Michael Peterson has been blaming the Durham police force and other legal authorities his entire adult life. He has made a big stink -- and big money -- from accusing the D.A.'s office and other authorities of being incompetent. But the police were not responsible for the steep, narrow and poorly lit back stairway in Peterson's million dollar mansion. The 9-1-1 operators in Durham were not responsible for removing an un-used metal chairlift, and the District Attorney did not take an oath to marry Kathleen and take care of her in sickness or in health. Michael Peterson did.

Michael Peterson loved to travel and bring back exotic souvenirs from China and Egypt -- why didn't he ever think to stop at the corner hardware store and bring back a light bulb?

Mr. Peterson's high-priced attorney, David Rudolf, makes a big fuss about exactly when the Durham police put up barriers to seal off Peterson's back stairs on December 9th, 2001. Well, Michael Peterson had been living at 1810 Cedar Street since 1992, and he never cordoned off the area!

The Petersons apparently loved to have lavish parties in their beautiful home. If a party guest had too much to drink and flip-flopped down those steep, narrow, dark stairs and died, Michael Peterson -- not the Durham Police Department -- would be legally responsible for the negligent homicide.

If Michael Peterson truly wanted everyone to see what goes on in Durham -- he could have started by turning on a light in the stairwell of his own fabulous Forest Hills home.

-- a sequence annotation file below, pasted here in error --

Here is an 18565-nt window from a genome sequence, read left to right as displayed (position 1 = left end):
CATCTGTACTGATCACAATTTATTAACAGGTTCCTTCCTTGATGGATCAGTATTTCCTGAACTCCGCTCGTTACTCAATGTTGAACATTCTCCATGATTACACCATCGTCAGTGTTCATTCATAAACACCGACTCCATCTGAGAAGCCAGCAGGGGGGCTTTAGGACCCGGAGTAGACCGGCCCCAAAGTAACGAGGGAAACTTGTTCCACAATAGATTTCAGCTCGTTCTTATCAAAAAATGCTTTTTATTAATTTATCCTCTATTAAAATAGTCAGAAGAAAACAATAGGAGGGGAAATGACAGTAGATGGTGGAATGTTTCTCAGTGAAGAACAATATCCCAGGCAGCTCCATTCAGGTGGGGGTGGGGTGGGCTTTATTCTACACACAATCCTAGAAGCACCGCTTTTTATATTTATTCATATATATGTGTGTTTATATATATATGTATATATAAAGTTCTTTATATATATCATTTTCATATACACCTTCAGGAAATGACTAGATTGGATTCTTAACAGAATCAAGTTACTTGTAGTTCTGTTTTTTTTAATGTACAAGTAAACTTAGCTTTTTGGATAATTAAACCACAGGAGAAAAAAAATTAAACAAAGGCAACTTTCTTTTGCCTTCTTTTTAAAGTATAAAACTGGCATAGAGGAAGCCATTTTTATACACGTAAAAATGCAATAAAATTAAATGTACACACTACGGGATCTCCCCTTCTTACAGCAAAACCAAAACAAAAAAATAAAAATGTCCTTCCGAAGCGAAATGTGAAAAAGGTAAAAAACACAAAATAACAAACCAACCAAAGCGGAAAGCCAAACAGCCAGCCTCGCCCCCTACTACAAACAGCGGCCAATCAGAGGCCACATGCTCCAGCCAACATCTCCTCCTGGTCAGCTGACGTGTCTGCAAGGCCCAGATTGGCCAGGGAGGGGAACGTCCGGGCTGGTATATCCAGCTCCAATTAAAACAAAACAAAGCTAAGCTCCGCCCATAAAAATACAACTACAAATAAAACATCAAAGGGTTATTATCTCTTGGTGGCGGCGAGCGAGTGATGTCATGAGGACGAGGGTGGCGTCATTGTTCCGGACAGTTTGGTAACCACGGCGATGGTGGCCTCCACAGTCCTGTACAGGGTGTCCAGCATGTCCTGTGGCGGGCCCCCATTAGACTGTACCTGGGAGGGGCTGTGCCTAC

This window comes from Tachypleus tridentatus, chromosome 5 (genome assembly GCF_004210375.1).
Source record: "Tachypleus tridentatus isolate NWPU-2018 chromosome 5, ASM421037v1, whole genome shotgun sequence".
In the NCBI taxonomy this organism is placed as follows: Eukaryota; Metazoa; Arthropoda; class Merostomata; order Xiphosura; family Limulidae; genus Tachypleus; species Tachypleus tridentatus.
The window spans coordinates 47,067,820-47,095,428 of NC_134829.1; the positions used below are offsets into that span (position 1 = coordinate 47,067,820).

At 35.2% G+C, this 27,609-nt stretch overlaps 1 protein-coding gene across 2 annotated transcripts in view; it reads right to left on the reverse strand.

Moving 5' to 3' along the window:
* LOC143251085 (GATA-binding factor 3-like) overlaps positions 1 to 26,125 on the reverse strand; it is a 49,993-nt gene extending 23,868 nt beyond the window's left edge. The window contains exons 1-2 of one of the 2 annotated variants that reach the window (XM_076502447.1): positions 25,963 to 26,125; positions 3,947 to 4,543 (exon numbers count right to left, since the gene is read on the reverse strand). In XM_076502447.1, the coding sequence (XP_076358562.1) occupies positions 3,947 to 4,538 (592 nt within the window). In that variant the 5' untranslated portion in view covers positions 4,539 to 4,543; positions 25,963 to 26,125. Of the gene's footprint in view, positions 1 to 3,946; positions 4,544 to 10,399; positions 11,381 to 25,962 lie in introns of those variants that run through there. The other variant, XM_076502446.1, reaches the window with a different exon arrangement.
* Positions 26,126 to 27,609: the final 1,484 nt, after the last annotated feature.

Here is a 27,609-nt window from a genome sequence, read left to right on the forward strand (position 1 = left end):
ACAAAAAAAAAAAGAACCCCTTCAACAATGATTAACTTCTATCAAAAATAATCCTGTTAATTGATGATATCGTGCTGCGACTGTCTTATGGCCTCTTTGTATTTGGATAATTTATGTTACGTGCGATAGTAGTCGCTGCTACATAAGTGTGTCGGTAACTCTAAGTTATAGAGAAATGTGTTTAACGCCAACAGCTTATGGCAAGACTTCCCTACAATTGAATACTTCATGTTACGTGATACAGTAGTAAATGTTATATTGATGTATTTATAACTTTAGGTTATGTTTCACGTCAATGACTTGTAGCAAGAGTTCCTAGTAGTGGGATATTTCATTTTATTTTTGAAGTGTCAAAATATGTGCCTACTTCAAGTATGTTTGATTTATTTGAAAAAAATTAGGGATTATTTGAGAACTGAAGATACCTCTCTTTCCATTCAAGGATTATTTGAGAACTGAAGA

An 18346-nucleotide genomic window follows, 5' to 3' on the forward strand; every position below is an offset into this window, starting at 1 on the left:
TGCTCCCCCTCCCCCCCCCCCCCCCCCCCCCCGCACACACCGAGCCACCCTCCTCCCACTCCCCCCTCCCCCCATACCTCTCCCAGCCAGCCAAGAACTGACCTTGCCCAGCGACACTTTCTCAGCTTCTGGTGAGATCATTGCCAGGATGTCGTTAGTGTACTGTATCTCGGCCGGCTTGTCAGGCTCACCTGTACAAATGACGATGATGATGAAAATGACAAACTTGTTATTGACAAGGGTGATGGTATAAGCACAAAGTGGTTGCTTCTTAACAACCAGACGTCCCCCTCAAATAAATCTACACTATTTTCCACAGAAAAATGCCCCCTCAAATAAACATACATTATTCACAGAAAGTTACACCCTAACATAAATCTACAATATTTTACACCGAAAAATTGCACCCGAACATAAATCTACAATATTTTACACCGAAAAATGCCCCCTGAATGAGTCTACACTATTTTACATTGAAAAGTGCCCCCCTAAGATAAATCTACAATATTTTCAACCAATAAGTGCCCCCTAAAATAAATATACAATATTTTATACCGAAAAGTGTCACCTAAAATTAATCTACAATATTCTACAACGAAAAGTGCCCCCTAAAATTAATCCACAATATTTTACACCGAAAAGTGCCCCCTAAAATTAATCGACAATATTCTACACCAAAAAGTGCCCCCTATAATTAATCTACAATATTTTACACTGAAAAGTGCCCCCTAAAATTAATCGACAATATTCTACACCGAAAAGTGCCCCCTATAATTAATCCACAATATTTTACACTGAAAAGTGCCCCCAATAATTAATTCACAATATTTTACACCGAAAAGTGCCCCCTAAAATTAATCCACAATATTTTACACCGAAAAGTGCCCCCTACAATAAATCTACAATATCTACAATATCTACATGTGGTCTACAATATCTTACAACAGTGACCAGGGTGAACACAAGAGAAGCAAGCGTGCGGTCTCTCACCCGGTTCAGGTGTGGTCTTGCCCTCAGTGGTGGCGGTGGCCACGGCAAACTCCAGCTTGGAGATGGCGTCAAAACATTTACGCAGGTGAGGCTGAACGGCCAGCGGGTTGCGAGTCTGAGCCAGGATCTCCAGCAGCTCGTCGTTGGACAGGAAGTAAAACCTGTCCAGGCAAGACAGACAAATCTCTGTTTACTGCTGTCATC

Thanks to forensic chemist James Gregory, we now know that whatever Kathleen was protecting her head from must have had sharp edges. Kathleen Peterson died with her own hair clutched in her hands. Many of those strands of hair were cleanly cut -- not ripped or torn.

It's reasonable to believe that, during a mad tumble, Kathleen grabbed her head for protection. It is inconceivable however, that the victim was falling and grabbing at her own head while at the same time giving herself a hair-cut.

Danielle's Hands

Dorie Savage, a forensic specialist with the San Diego Police Department, testified that she was present to collect evidence from Danielle Van Dam's body during the autopsy performed by the medical examiner. Among the items she removed from the body were hairs.

"There was some tangled in Danielle's hand," she said

Book Ends

Exactly four-hundred years ago in 1603, Shakespeare's HAMLET was first published, and in that play the tragic Prince declares: "A man's life is no more than to say one." It's curious then, that much about Michael Peterson's life is associated with the number -- TWO.

In 1985, Michael Peterson was celebrating the publishing of his own first novel when he suffered through tragedy -- twice. A dear friend of his named George Ratliff suddenly died. A few months later, George Ratliff's wife, Elizabeth McKee-Ratliff, also a very close friend, also died. Elizabeth was discovered at the bottom of a blood- spattered staircase, an apparent victim of her own clumsiness.